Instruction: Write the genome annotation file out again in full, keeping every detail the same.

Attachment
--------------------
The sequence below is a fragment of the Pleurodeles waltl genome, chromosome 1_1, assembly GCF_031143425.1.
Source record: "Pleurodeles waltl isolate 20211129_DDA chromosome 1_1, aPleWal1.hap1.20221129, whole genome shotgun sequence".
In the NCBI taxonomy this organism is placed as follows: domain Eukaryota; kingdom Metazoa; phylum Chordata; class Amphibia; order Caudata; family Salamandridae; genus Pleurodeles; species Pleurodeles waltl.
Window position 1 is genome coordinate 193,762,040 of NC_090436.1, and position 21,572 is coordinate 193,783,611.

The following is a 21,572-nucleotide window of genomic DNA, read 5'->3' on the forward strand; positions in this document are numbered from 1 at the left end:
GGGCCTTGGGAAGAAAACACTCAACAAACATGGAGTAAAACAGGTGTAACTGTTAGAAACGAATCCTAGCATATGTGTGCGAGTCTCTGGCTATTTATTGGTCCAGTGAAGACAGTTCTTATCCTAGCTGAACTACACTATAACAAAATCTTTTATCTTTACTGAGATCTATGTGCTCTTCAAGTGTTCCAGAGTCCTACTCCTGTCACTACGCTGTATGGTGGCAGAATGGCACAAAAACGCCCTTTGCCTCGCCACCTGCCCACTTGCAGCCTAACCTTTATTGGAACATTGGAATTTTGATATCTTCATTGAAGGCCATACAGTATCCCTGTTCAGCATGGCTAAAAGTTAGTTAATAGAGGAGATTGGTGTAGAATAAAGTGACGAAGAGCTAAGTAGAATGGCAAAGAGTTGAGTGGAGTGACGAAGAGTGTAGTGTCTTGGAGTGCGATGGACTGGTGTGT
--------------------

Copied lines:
The sequence below is a fragment of the Pleurodeles waltl genome, chromosome 1_1, assembly GCF_031143425.1.
Source record: "Pleurodeles waltl isolate 20211129_DDA chromosome 1_1, aPleWal1.hap1.20221129, whole genome shotgun sequence".
In the NCBI taxonomy this organism is placed as follows: domain Eukaryota; kingdom Metazoa; phylum Chordata; class Amphibia; order Caudata; family Salamandridae; genus Pleurodeles; species Pleurodeles waltl.
Window position 1 is genome coordinate 193,762,040 of NC_090436.1, and position 21,572 is coordinate 193,783,611.

The following is a 21,572-nucleotide window of genomic DNA, read 5'->3' on the forward strand; positions in this document are numbered from 1 at the left end:
GGGCCTTGGGAAGAAAACACTCAACAAACATGGAGTAAAACAGGTGTAACTGTTAGAAACGAATCCTAGCATATGTGTGCGAGTCTCTGGCTATTTATTGGTCCAGTGAAGACAGTTCTTATCCTAGCTGAACTACACTATAACAAAATCTTTTATCTTTACTGAGATCTATGTGCTCTTCAAGTGTTCCAGAGTCCTACTCCTGTCACTACGCTGTATGGTGGCAGAATGGCACAAAAACGCCCTTTGCCTCGCCACCTGCCCACTTGCAGCCTAACCTTTATTGGAACATTGGAATTTTGATATCTTCATTGAAGGCCATACAGTATCCCTGTTCAGCATGGCTAAAAGTTAGTTAATAGAGGAGATTGGTGTAGAATAAAGTGACGAAGAGCTAAGTAGAATGGCAAAGAGTTGAGTGGAGTGACGAAGAGTGTAGTGTCTTGGAGTGCGATGGACTGGTGTGT